In 1993, Charlie Grimille died accidentally by the noose in a high school play production of The Gallows in the small town of Beatrice, Nebraska. Twenty years later, students at the same school revive the play in honor of the tragedy. On the eve of the play, four students find themselves trapped inside the school after hours with no way out and no way to call for help. It looks like Charlie will finally have his curtain call.
We caught up with the cast and directors of The Gallows to talk about casting the actors, its rating, and having two directors for the production.
Can you talk about finding your cast?
Travis Cluff: We had limited resources. We had a friend of ours who came down to Fresno, Carollyn DeVore, who did casting. She set up something and we came down to Hollywood to cast our four main characters. We saw over 200 people in two days. We really were looking for people who could relate to the characters, just automatically, so that it wouldn’t be that difficult of a transition into their character. We knew some of them right away, and some of them we had to look back at the tapes.
Ryan Shoos: Which one was I?
Travis Cluff: You know what Ryan? Right away. The moment you asked if you could point the camera at yourself, we knew you were the one for us.
Ryan Shoos: Can I point this at myself?
Travis Cluff: We’re like “Yes!”— Reese, I remember Reese as someone who caught my attention and Chris was like “I don’t even remember…we saw so many people, lets watch it back.” I showed him the tape and we saw Reese and we knew right away that he was a strong actor. Pfeifer, she was just too cute to pass up.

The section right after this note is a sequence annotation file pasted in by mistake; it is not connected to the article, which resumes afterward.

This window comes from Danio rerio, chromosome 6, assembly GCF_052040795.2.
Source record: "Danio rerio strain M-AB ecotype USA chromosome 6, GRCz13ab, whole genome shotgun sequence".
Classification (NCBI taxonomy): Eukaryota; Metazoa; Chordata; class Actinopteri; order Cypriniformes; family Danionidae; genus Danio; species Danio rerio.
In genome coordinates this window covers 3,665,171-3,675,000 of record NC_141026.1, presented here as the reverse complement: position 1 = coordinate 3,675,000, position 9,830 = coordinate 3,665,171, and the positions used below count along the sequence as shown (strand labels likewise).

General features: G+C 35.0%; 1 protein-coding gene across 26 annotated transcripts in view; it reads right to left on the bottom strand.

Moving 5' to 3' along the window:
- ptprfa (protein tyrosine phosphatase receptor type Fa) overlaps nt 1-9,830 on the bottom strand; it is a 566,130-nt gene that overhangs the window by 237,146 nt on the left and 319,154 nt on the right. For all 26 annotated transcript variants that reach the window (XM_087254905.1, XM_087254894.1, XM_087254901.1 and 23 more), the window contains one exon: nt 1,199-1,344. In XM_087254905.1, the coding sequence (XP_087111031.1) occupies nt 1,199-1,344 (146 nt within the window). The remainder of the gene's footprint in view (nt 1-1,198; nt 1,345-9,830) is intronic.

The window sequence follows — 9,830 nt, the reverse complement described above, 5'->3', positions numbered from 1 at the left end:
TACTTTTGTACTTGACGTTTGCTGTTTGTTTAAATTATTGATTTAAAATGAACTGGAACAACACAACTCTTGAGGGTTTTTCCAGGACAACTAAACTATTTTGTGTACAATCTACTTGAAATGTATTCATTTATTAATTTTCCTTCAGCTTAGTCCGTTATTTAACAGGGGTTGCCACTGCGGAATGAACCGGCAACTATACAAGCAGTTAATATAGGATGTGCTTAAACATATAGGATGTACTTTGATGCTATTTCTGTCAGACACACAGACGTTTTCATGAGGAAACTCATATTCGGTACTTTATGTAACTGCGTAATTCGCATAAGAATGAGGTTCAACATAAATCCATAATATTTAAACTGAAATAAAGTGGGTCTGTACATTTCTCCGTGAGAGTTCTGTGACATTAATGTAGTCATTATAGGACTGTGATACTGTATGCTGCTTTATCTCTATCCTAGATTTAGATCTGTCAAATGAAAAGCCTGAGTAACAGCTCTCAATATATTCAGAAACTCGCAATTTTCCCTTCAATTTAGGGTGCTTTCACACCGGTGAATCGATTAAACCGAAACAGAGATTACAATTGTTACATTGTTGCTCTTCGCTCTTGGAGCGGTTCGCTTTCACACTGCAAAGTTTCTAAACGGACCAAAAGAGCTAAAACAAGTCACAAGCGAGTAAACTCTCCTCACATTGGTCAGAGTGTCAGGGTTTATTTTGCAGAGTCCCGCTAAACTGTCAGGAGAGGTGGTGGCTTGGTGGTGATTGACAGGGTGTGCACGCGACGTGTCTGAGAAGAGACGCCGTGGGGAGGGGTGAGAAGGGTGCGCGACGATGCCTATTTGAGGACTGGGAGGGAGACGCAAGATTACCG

Pfeifer Brown: Aw thanks. No, really!
Travis Cluff: No, seriously, we thought she was great. She had a great personality and we thought you were great. There was nothing to it. Cassidy, on the other hand, oh my gosh! There’s a story there that goes with it.
Cassidy Gifford: They actually don’t want me here.
Travis Cluff: We love Cassidy and I will tell you that she is a tremendous actress in this film. In the original version of this film we have a different person…we looked her up online and saw all these picture with Kathy Lee Gifford–are they friends or something? Turns out that was her daughter. There’s no way she could be the one we’re looking for. We have to see people to make sure. We met with her that night. She was great, and her mom was there. We still saw more people. And we ended up coming back to her. She was great and she earned it. She really did a great job.
Cassidy Gifford: Well it’s funny, when I met them I had gotten a call from my manager and he said “even if you only have five minutes.” It really ended up being five minutes. I went home and taped an audition and I didn’t hear anything for two weeks…then I went in for a callback with these three. You guys all lived together, and I was already nervous from the callback, and you guys are all best friends, but we hit it off immediately.
How much are you like your characters? Were you these types [of people] when you were in school?
Ryan Shoos: Let’s keep in mind that we started filming this four years ago. I was much more immature then than I am now. It was so easy, because as soon as you tuned into being that jerky jock, making fun of people, it was so easy. Surrounded by all these people, it became easy. You have material here and there, I fed off of it for days, weeks, apparently years. It kinda seeped into my real life, but now I feel like I’m changing a little. I’m becoming a man.
Travis Cluff: Congratulations.
Ryan Shoos: I mean this is the Boyhood of scary movies.
Cassidy Gifford: I hope I’m nothing like my character. The way I describe her is the kind of girl we all knew in high school, but didn’t necessarily like. I think ultimately the only similarity is fear is fear when it comes to human nature. We all started out as completely different characters and we were all faced with the same things and that is what brings us together. It’s human nature to be terrified.